Sudan was a victim of a colonial water treaty of the 1959 which allotted only 18.5 billion cubic meters of water annually while Egypt enjoyed 55.5 billion cubic meters of water. I reality, the principles of justice, fairness and equity was trampled by the treaty but today Sudan is fighting under the framework of this obsolete colonial treaty which made it subservient to the interests of Egypt.
However, Sudan is now choosing to take the issue of GERD to accuse Ethiopia who has zero shares of the waters of the Nile.
Sudan and Egypt have, indeed, subjected Ethiopia to a triple jeopardy of non-recognition of Ethiopia’s rights to use the Blue Nile in her own territory pursuant to the provisions of the UNWC and now resolving to take the issue to the ICJ.
GERD has already become an irreversible reality after more than 80 percent of the construction has been completed. In addition, by further elongating the negotiations process, both countries have subjected Ethiopia to a financial loss of over 1 billion USD every year.
As one Ethiopian adage goes, a whip cracks louder while hitting its victim. If going to an international court was necessary to seek justice and equity, Ethiopia is understandably the one to proceed to the court but although the main victim, the country chose to remain in negotiations under the auspices of the AU as a global requirement on the path to justice.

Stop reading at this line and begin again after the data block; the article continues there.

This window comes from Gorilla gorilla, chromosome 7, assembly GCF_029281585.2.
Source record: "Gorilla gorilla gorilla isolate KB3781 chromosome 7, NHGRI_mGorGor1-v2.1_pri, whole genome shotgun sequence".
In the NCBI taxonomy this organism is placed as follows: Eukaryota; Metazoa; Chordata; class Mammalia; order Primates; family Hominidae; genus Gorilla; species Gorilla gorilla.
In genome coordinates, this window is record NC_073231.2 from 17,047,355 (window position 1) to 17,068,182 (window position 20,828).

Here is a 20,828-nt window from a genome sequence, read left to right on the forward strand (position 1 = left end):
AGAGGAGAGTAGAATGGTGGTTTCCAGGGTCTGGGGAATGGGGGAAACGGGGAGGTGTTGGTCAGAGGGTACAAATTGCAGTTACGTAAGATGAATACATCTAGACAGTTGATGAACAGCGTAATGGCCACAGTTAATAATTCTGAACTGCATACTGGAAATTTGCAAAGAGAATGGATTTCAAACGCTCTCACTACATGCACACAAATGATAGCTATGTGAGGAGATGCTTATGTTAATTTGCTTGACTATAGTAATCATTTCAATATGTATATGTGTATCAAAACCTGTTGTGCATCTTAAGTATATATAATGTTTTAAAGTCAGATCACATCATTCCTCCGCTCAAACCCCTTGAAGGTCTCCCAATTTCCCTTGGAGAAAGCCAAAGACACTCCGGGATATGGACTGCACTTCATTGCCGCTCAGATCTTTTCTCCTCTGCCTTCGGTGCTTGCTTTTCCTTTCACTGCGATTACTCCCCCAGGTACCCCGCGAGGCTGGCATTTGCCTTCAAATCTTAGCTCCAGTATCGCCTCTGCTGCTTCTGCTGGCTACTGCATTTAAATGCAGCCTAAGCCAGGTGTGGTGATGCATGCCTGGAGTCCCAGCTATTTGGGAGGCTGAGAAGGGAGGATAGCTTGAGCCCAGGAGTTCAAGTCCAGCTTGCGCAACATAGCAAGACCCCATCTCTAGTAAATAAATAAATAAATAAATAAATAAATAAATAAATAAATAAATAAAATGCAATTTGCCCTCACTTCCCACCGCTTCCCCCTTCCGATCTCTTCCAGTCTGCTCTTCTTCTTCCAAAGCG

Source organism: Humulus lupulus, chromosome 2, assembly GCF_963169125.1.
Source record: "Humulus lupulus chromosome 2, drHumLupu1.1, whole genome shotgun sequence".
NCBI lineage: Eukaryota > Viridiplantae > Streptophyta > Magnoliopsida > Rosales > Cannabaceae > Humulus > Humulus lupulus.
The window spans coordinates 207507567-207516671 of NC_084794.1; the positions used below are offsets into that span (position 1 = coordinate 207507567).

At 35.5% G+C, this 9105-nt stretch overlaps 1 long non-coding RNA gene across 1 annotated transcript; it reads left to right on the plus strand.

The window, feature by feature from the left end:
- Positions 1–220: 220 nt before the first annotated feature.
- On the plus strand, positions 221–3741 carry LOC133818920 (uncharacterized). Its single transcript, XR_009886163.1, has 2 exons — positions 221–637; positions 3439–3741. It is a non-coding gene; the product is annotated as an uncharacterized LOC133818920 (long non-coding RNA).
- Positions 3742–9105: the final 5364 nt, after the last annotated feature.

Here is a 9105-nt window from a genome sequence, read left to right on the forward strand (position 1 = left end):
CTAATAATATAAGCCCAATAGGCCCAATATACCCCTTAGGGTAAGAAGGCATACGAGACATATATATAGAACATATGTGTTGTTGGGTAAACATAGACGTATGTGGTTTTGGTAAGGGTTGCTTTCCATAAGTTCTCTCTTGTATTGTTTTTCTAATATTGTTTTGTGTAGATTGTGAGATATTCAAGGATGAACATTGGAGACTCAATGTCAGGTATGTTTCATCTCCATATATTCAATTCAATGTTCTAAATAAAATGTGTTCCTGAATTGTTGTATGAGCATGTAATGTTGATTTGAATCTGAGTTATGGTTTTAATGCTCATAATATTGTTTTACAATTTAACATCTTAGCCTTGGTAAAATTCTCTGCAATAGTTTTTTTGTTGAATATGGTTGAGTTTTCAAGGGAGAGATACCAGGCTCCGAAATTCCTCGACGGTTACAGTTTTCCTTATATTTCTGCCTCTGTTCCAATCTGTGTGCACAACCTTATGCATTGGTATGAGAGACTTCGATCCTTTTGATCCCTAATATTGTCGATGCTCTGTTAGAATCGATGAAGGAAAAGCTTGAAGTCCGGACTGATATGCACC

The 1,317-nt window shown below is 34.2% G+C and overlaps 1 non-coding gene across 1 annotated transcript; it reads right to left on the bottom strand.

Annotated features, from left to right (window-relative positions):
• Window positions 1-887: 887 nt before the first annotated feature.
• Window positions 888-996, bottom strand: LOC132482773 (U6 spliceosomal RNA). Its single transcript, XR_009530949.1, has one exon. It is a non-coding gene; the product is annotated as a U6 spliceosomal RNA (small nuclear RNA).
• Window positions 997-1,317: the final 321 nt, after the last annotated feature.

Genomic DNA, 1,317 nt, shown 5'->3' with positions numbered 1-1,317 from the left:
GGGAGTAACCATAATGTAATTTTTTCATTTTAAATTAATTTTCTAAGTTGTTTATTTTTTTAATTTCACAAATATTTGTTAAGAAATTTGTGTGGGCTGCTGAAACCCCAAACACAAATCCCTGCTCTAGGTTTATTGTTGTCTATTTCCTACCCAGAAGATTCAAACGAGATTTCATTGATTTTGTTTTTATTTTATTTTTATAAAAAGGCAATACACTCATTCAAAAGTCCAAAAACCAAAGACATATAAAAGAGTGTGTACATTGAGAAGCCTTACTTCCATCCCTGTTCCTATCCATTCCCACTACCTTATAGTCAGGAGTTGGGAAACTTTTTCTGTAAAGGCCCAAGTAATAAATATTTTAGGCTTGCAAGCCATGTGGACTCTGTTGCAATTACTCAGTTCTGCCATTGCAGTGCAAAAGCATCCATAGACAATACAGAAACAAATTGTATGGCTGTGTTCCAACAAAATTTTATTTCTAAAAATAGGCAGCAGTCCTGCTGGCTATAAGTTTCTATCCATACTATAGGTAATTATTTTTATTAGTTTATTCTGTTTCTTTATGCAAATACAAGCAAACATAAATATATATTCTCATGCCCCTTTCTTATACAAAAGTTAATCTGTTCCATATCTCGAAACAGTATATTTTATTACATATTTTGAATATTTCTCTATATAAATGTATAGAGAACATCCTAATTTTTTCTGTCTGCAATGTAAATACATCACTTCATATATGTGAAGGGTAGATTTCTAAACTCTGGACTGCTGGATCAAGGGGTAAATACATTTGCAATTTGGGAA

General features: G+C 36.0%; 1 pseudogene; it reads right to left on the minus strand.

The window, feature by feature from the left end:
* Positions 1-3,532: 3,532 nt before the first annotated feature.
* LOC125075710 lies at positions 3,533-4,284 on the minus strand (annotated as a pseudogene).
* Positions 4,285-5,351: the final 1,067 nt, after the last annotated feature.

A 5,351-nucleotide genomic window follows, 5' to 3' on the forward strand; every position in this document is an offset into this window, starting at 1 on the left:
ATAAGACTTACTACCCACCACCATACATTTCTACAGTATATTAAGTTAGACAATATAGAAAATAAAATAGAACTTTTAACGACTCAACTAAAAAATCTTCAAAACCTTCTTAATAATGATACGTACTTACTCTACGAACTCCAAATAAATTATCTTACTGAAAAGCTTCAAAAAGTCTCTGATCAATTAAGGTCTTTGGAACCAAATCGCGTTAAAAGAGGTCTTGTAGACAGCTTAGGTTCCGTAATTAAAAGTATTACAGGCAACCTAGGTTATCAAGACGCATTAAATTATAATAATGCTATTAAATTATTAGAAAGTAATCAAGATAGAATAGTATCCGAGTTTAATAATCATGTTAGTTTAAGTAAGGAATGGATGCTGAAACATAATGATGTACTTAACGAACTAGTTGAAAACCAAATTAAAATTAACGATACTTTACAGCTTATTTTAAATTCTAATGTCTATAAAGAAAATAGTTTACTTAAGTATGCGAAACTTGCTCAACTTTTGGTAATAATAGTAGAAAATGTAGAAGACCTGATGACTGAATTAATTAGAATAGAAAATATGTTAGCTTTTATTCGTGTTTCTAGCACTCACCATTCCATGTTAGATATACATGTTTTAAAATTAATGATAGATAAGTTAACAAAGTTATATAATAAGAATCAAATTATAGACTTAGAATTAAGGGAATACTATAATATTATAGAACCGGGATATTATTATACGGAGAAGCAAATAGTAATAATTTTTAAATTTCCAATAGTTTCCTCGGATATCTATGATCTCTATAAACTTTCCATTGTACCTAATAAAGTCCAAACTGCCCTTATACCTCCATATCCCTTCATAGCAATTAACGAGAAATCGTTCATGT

Ever since the startup of the initial negotiations on GERD, Egypt has never demonstrated any level of genuine talks but continuously resorted to employing a number of strategies that were meant to drag down the negotiations into an impasse.
In its military pact with Egypt, Sudan’s strategic interest in obstructing the completion of the GERD goes far beyond the scope of the dam. While nominally negotiating on GERD, Egypt and Sudan wish to weaken Ethiopia politically, diplomatically and work towards putting the Nile Riparian countries and the rest of Africa under its own sphere of influence.
GERD is a symbol of the unity of nations, nationalities and peoples of Ethiopia. It is an indicator of the future development of this country that no one can contest. No diplomatic efforts or lobbying at the corridors of the offices of big powers or any international litigation that undermines Ethiopia’s legitimate rights to use the waters of the Nile.
It is regrettable that Sudan, a country much closer to Ethiopia, is out to do everything at its disposal to stabilize the nation who saved it from total political crisis two years back. Sudan as an Ethiopian proverb goes is busy biting on the fingers of its feeder.